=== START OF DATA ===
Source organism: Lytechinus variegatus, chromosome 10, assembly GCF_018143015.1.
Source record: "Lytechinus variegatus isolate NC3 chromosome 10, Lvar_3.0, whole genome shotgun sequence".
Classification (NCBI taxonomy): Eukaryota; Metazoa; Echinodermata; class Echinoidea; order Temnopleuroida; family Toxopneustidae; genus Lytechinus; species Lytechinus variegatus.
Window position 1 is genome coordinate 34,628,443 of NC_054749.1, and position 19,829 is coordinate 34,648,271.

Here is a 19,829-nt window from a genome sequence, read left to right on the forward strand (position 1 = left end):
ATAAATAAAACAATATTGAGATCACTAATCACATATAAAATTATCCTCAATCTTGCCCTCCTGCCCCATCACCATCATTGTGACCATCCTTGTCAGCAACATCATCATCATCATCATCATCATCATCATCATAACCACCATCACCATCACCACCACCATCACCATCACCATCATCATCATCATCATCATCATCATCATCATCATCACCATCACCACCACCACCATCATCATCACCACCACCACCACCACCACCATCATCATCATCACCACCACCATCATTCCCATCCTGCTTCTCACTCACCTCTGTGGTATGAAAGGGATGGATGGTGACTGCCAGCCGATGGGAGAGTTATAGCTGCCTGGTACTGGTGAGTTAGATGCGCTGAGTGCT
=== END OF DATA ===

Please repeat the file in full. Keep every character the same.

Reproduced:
Source organism: Lytechinus variegatus, chromosome 10, assembly GCF_018143015.1.
Source record: "Lytechinus variegatus isolate NC3 chromosome 10, Lvar_3.0, whole genome shotgun sequence".
Classification (NCBI taxonomy): Eukaryota; Metazoa; Echinodermata; class Echinoidea; order Temnopleuroida; family Toxopneustidae; genus Lytechinus; species Lytechinus variegatus.
Window position 1 is genome coordinate 34,628,443 of NC_054749.1, and position 19,829 is coordinate 34,648,271.

Here is a 19,829-nt window from a genome sequence, read left to right on the forward strand (position 1 = left end):
ATAAATAAAACAATATTGAGATCACTAATCACATATAAAATTATCCTCAATCTTGCCCTCCTGCCCCATCACCATCATTGTGACCATCCTTGTCAGCAACATCATCATCATCATCATCATCATCATCATCATAACCACCATCACCATCACCACCACCATCACCATCACCATCATCATCATCATCATCATCATCATCATCATCATCACCATCACCACCACCACCATCATCATCACCACCACCACCACCACCACCATCATCATCATCACCACCACCATCATTCCCATCCTGCTTCTCACTCACCTCTGTGGTATGAAAGGGATGGATGGTGACTGCCAGCCGATGGGAGAGTTATAGCTGCCTGGTACTGGTGAGTTAGATGCGCTGAGTGCT